The risk of writing a lot about the verse form hokku is that people may begin to think it is complicated. It does not help when I begin to explain how hokku differs from the recent offshoot known as haiku. All of that can be a bit confusing at first.
The difference, essentially, is this: modern haiku can be most any kind of verse of about three lines or less. If someone calls it a haiku, it is a haiku. It may be about any subject.
That notion is easy for people to grasp, and it is easy to write a verse that has no fixed standards. It is hard to make a mistake when there are really no lines to color outside of.
Hokku, by contrast, does have standards and expectations. First, the subject must be Nature and the place of humans within, and as a part of, Nature. Second, the verse must be set in one of the four seasons — spring, summer, fall, and winter.
Then there are the things that should be left out of hokku: Romance, sex, violence, things in general that tend to trouble or disturb the mind.
There is also the format. A modern English-language hokku is written in three short lines, with the first letter of each line capitalized, and with appropriate internal and ending punctuation. And the hokku should consist of a longer (two lines) and a shorter (one line) part, separated by appropriate punctuation.
As for aesthetics, in general hokku rely on the concrete, on things and on sensory experience. It abandons “thinking” — intellectualizing — and emphasizes the perceiving of things through the senses.
Put that way, it does not really seem difficult, does it? All of that is easy for people to do.
The most difficult part of hokku is to be able to achieve its sense of spareness and simplicity and the oneness of humans and Nature and the changing seasons. Without that aesthetic, hokku does not really attain what it should. And the way to get that into your hokku is to get the writer out of the way, to take the emphasis off the self, and to put it into experiencing.
Let’s look at a hokku by the old Japanese writer Kikaku, translated into English:
A woman sitting alone,
Eight words. That is all it takes in English. It is in three lines, appropriately capitalized and punctuated. It takes place in a given season (summer). It has two parts: 1. Summer rain; 2. A woman sitting alone / Gazing outside, separated by appropriate punctuation (the semicolon after “rain”). It is a sensory experience, primarily sight, but also the implied sound and feel of summer rain. The words are simple and direct.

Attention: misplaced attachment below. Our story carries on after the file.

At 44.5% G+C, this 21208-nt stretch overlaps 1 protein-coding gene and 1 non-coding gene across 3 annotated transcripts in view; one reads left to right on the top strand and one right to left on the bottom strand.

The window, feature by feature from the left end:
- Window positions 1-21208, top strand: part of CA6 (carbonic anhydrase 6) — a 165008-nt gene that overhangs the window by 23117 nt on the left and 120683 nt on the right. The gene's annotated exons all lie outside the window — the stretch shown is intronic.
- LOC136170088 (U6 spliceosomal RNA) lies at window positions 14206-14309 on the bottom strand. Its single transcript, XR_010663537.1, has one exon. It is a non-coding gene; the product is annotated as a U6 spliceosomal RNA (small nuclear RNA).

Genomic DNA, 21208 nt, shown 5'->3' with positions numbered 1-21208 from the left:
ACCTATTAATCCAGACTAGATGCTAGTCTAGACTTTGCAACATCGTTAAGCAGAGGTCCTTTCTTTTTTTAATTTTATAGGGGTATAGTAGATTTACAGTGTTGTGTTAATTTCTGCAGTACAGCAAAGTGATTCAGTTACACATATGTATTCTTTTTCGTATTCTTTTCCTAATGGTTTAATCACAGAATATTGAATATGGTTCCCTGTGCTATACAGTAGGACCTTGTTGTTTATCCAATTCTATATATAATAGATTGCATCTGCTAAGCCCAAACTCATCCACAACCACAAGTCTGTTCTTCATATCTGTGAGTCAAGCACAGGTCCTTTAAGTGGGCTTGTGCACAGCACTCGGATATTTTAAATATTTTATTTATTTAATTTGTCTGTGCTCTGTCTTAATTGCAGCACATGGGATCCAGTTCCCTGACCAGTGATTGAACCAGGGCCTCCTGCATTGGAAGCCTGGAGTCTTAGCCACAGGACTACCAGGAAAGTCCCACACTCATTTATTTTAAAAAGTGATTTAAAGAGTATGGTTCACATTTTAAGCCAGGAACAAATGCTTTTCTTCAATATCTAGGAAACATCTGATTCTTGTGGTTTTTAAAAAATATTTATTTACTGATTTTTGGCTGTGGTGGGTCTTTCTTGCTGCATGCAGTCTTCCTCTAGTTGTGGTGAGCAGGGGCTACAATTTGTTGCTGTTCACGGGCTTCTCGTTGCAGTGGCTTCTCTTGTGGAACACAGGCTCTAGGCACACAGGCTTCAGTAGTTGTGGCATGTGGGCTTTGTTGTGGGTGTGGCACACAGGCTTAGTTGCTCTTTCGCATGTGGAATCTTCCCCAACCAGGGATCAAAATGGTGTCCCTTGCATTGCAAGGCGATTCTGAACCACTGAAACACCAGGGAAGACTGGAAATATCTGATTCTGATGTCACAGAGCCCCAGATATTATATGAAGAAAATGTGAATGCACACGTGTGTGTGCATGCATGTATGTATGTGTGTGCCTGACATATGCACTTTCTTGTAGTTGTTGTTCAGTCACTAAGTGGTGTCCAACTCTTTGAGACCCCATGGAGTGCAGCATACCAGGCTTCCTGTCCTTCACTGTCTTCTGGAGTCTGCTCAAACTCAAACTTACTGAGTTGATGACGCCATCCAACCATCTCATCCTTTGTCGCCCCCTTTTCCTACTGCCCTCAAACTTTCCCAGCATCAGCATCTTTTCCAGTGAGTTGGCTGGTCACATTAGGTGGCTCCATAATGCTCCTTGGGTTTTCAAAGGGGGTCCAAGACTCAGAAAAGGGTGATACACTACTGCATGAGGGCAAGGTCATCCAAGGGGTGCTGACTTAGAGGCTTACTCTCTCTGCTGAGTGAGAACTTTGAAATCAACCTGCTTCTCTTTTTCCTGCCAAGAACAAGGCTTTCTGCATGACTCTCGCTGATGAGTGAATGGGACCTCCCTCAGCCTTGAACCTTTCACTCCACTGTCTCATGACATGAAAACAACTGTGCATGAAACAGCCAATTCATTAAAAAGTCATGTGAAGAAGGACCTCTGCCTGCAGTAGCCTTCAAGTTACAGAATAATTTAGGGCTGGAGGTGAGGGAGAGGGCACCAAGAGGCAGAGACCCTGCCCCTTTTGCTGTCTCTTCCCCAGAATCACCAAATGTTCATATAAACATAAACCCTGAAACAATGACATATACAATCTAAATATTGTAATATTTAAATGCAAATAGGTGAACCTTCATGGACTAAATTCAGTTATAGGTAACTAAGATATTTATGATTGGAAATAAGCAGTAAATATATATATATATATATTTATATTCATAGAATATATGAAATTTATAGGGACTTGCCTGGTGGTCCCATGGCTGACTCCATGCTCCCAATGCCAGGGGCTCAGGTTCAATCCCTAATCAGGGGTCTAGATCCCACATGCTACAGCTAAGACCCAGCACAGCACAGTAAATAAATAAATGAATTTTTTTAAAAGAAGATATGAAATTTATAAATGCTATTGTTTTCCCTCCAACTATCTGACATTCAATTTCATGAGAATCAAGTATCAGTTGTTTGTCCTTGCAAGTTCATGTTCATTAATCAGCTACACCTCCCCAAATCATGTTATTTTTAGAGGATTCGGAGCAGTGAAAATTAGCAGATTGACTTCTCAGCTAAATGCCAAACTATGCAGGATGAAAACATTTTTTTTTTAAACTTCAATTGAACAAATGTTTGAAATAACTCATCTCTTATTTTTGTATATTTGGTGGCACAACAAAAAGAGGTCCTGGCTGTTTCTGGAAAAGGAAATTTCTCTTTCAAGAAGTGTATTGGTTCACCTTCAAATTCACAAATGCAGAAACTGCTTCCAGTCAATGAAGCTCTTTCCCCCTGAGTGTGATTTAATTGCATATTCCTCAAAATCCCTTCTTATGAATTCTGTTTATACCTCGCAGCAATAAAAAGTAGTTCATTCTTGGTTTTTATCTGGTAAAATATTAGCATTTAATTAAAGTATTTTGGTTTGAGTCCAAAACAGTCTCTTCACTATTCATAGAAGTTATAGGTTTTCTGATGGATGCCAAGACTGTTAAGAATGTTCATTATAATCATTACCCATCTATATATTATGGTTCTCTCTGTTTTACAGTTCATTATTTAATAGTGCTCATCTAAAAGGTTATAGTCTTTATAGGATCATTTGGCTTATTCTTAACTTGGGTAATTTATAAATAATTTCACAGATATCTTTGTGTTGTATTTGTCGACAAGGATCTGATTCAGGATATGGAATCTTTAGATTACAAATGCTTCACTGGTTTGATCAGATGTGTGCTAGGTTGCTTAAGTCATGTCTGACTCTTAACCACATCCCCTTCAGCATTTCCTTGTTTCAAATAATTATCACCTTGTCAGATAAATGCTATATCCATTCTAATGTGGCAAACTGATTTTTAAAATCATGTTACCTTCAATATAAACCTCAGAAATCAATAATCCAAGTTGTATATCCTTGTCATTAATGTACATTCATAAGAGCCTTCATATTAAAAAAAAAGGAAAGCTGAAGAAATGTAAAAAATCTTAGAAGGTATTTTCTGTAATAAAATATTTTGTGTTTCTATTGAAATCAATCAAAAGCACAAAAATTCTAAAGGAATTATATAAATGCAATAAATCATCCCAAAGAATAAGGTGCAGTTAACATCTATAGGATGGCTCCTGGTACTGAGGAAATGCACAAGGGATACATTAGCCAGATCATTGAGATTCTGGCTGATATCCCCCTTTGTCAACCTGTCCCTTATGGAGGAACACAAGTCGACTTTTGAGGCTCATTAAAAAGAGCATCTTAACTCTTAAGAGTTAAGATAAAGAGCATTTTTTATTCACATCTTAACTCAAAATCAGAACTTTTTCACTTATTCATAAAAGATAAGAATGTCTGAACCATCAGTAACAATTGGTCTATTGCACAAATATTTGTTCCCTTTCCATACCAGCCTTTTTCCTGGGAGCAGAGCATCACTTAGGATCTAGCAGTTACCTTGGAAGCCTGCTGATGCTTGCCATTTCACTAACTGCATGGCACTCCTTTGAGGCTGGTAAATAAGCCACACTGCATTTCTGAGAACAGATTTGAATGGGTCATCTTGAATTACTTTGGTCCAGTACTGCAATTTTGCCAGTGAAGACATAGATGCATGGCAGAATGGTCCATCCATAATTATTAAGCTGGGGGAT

Though it is obvious that this is a summer hokku (given that it includes the word), I have added the season in parentheses at the beginning to show how modern hokku are shared. Not all hokku contain the season name, and it is important to know the season. In modern hokku that is done by putting it just before a single verse or a collection of verses of the same season.
So you see, writing hokku is really not difficult at all. It just takes time to learn the aesthetic approach appropriate to hokku, because people are so accustomed to poetry that either tells a story, or expresses what we think about things, or comments on things, or is all about me, me, me — all things that must be dropped to write good hokku. As you see, there is no “me” in Kikaku’s hokku to get between the reader and the experience. There is only the experience itself, and that is hokku.
We are not told why the woman is sitting there, or why she is staring so fixedly. That omission is important. The questions that poetry in general so often answers are left unanswered in hokku. Instead, we just want the experience, plain and unadorned by thought and comment. R. H. Blyth somewhere described that experience as the seed from which poetry grows. The poetry is the feeling the reader gets on reading an effective hokku. The hokku is the seed, and the poetry bursts from that seed in the mind of the reader when the hokku is read.
For those who like to see Japanese originals, here is Kikaku’s verse in transliteration:
Yūdachi ni hitori soto miru onna kana
Shower at alone outside looking woman kana